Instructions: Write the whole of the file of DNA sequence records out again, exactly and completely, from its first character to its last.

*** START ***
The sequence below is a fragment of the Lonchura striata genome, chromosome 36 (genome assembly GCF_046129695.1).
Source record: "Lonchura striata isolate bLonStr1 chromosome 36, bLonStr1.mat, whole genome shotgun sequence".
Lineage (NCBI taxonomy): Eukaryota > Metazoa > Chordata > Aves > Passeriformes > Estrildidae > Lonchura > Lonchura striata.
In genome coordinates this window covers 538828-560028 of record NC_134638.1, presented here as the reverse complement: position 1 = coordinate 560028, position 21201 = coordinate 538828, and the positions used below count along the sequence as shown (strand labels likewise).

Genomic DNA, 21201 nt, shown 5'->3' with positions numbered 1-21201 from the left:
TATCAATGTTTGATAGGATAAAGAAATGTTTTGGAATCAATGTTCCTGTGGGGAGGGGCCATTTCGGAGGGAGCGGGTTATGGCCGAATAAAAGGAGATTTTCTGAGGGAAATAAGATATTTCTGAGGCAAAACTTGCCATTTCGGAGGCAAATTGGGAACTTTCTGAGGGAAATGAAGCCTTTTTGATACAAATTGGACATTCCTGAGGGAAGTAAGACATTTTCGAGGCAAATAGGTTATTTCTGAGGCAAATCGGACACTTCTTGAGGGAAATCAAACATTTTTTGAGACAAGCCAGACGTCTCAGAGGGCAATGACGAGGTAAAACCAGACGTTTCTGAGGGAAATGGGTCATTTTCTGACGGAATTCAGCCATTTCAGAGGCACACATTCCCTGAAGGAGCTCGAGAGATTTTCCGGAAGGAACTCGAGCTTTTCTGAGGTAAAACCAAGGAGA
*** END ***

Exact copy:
The sequence below is a fragment of the Lonchura striata genome, chromosome 36 (genome assembly GCF_046129695.1).
Source record: "Lonchura striata isolate bLonStr1 chromosome 36, bLonStr1.mat, whole genome shotgun sequence".
Lineage (NCBI taxonomy): Eukaryota > Metazoa > Chordata > Aves > Passeriformes > Estrildidae > Lonchura > Lonchura striata.
In genome coordinates this window covers 538828-560028 of record NC_134638.1, presented here as the reverse complement: position 1 = coordinate 560028, position 21201 = coordinate 538828, and the positions used below count along the sequence as shown (strand labels likewise).

Genomic DNA, 21201 nt, shown 5'->3' with positions numbered 1-21201 from the left:
TATCAATGTTTGATAGGATAAAGAAATGTTTTGGAATCAATGTTCCTGTGGGGAGGGGCCATTTCGGAGGGAGCGGGTTATGGCCGAATAAAAGGAGATTTTCTGAGGGAAATAAGATATTTCTGAGGCAAAACTTGCCATTTCGGAGGCAAATTGGGAACTTTCTGAGGGAAATGAAGCCTTTTTGATACAAATTGGACATTCCTGAGGGAAGTAAGACATTTTCGAGGCAAATAGGTTATTTCTGAGGCAAATCGGACACTTCTTGAGGGAAATCAAACATTTTTTGAGACAAGCCAGACGTCTCAGAGGGCAATGACGAGGTAAAACCAGACGTTTCTGAGGGAAATGGGTCATTTTCTGACGGAATTCAGCCATTTCAGAGGCACACATTCCCTGAAGGAGCTCGAGAGATTTTCCGGAAGGAACTCGAGCTTTTCTGAGGTAAAACCAAGGAGA